But I also like to camp, especially when I can combine this sport with one or both of the others. I started my camping around age 12 when I and my friends would head for the hills overlooking the Ohio River, build leanto's since we had no money for tents, and often spend several days roaming the woods, sometimes hunting squirrels, pawpaws, berries, and other good things.
From there, as I grew to adulthood I took my family first in a little poptop, then a trailer, then sometimes a small motor home, and a few times in a big full sized motor home. It was always fun.
But later on I turned to what became a long time favorite, camping in a six cylinder full bed pickup truck with an ordinary cap. That was a great way to camp and you might find it so, too. When I started out on a trip, whether a couple of days or weeks, I tossed an old mattress in the back with a sleeping bag on top, added a cooler and small one or two burner propane stove, a box of groceries and cooking gear, and whatever other things I needed, whether it be guns or fishing rods or both, and off I went.
Camping that way has a lot of advantages. On deer hunts I could drive right to my chosen hunting spot if on private land and with permission, have a leisurely campfire dinner, then come dawn make a quick breakfast and be in deer territory in minutes without a long drive to get there. Usually, I'd bow hunt the rut until 10 or 11 a.m., then switch to a .22 rifle and try to bag a couple of squirrels, then hunt until evening when I'd fry the squirrels if luck was with me, and sleep the sleep of the just.
It can get cold in a truck cap and you might want to add a few things if the weather turns bitter beyond normal. You should never use a propane or gas heater because that can cause carbon monoxide poisoning, but it's easy to hook a little electric heater to a car battery or whatever and heat the inside enough to take off the chill.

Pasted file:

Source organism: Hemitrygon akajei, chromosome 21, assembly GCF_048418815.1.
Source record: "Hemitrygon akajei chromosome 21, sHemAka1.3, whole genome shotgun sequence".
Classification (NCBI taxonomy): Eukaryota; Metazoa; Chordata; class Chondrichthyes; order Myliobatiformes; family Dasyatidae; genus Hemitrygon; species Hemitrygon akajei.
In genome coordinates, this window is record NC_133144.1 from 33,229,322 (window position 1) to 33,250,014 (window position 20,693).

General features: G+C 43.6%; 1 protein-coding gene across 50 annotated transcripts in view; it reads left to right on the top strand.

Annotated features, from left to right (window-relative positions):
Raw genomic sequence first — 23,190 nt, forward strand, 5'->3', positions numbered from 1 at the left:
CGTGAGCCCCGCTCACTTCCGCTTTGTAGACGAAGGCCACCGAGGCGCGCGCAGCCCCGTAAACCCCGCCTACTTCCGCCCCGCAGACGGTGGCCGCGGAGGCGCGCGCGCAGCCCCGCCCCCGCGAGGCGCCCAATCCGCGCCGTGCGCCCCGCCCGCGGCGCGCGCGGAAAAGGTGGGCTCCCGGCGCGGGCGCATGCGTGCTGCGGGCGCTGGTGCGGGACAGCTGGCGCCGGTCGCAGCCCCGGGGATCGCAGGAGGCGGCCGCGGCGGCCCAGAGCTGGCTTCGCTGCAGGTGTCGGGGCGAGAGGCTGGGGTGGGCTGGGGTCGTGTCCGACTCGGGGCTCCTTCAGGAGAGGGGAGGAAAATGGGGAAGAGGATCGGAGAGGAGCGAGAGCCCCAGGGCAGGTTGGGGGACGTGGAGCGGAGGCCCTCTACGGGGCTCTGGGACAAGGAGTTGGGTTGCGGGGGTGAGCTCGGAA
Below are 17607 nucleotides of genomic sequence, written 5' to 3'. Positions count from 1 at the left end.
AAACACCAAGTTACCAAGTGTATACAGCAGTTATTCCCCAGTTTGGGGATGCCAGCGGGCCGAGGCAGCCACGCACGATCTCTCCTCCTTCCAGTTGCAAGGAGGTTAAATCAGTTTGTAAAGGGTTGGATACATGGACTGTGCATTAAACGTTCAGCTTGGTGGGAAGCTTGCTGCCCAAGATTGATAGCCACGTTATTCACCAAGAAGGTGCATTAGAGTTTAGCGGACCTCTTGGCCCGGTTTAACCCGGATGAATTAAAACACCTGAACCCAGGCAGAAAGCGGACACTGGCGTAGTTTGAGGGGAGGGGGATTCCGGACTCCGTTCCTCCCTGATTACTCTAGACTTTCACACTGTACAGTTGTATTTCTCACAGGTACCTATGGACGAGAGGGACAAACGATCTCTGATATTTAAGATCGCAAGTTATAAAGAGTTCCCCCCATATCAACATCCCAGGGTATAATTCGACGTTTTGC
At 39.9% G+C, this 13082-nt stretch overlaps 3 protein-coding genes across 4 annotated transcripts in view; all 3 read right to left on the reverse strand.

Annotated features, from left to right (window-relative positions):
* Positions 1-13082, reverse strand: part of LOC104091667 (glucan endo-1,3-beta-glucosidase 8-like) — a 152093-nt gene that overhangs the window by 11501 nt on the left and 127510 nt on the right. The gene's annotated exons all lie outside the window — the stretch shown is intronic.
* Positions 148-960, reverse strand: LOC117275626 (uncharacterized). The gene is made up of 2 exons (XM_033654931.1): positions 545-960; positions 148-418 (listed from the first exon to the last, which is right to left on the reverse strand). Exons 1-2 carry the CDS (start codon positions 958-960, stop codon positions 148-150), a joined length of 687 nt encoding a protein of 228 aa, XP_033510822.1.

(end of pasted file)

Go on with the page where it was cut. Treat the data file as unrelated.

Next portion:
I did much the same on ice fishing trips as soon as the ice was safe. Again, no need for a long drive or at least a very short one, then out on the ice, fish until you get tired, then walk back "home" to a crisp fish dinner and a nap before heading out again. I've used the cap in summer too, a favorite being to take my son along when he was in his teens, head for the Kelleys Island State Park campground and a shoreside campsite, and set up camp for even four to five days.
We'd fish, hike around the stone quarries, swim, bike country roads and feast on our catch most times. It was good together time, a man and son excursion that Scott still remembers. Camping in a cap is very inexpensive and requires little gasoline compared to a hauled trailer or motorhome. A good way to enjoy those hunting and fishing trips this fall and winter.
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Hooks & bullets
• Readers who like wilderness adventures might be interested in a new book from well known adventurer Bear Gryllis. His book is "How to Stay Alive — the Ultimate Survival Guide For Any Situation." It covers survival skills from making a fire and building a shelter to finding food and even escaping from quicksand. The book is $19.95 from William Morrow Paperbacks or Google from Amazon.com.
• For those who like to visit South Bass Island or Middle Bass often during the year, the Miller Boat Line is offering a Season Pass through Dec. 31 for next year. The Put-in-Bay adult pass is $410, a savings of $40 and the Middle Bass adult pass is $475, a savings of $50. Call 1-800-500-2421 to purchase one.
• Ohio hunters and anglers can now buy multi-year licenses, a tactic that will save both time and money. Prices for youth hunting or fishing licenses will be $28.60 for three years or $47.58 for a five year license. An adult three year hunting or fishing license will be $54.08 or $90.22 for a five year license, and the 10 year will be $180.44. For a full list of the various license costs or to purchase one or more, visit wildohio.gov or stop at a regular license vendor.
Dick Martin is a free-lance writer from Shelby. Reach him at [email protected] You also can visit his blog at outdoorswithmartin.com.